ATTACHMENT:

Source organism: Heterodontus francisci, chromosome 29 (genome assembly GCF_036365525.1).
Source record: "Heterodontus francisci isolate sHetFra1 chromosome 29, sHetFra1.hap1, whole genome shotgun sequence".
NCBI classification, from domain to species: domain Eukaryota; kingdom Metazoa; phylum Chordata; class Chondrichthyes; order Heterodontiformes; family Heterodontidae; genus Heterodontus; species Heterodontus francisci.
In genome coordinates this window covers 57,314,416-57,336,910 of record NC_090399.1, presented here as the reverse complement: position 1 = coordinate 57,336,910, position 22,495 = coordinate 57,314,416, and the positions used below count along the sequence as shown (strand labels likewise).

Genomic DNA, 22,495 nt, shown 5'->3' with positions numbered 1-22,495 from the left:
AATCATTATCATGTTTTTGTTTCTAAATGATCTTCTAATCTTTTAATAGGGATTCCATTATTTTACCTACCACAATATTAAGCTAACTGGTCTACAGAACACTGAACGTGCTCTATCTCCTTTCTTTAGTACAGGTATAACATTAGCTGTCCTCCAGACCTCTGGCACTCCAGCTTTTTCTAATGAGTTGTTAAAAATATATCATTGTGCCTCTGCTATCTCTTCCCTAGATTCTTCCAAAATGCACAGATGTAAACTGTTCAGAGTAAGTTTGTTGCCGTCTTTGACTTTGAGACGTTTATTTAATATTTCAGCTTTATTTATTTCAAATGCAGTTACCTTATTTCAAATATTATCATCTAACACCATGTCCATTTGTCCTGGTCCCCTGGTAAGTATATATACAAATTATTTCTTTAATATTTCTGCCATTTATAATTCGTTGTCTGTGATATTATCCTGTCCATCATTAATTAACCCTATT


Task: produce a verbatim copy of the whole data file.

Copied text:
Source organism: Heterodontus francisci, chromosome 29 (genome assembly GCF_036365525.1).
Source record: "Heterodontus francisci isolate sHetFra1 chromosome 29, sHetFra1.hap1, whole genome shotgun sequence".
NCBI classification, from domain to species: domain Eukaryota; kingdom Metazoa; phylum Chordata; class Chondrichthyes; order Heterodontiformes; family Heterodontidae; genus Heterodontus; species Heterodontus francisci.
In genome coordinates this window covers 57,314,416-57,336,910 of record NC_090399.1, presented here as the reverse complement: position 1 = coordinate 57,336,910, position 22,495 = coordinate 57,314,416, and the positions used below count along the sequence as shown (strand labels likewise).

Genomic DNA, 22,495 nt, shown 5'->3' with positions numbered 1-22,495 from the left:
AATCATTATCATGTTTTTGTTTCTAAATGATCTTCTAATCTTTTAATAGGGATTCCATTATTTTACCTACCACAATATTAAGCTAACTGGTCTACAGAACACTGAACGTGCTCTATCTCCTTTCTTTAGTACAGGTATAACATTAGCTGTCCTCCAGACCTCTGGCACTCCAGCTTTTTCTAATGAGTTGTTAAAAATATATCATTGTGCCTCTGCTATCTCTTCCCTAGATTCTTCCAAAATGCACAGATGTAAACTGTTCAGAGTAAGTTTGTTGCCGTCTTTGACTTTGAGACGTTTATTTAATATTTCAGCTTTATTTATTTCAAATGCAGTTACCTTATTTCAAATATTATCATCTAACACCATGTCCATTTGTCCTGGTCCCCTGGTAAGTATATATACAAATTATTTCTTTAATATTTCTGCCATTTATAATTCGTTGTCTGTGATATTATCCTGTCCATCATTAATTAACCCTATT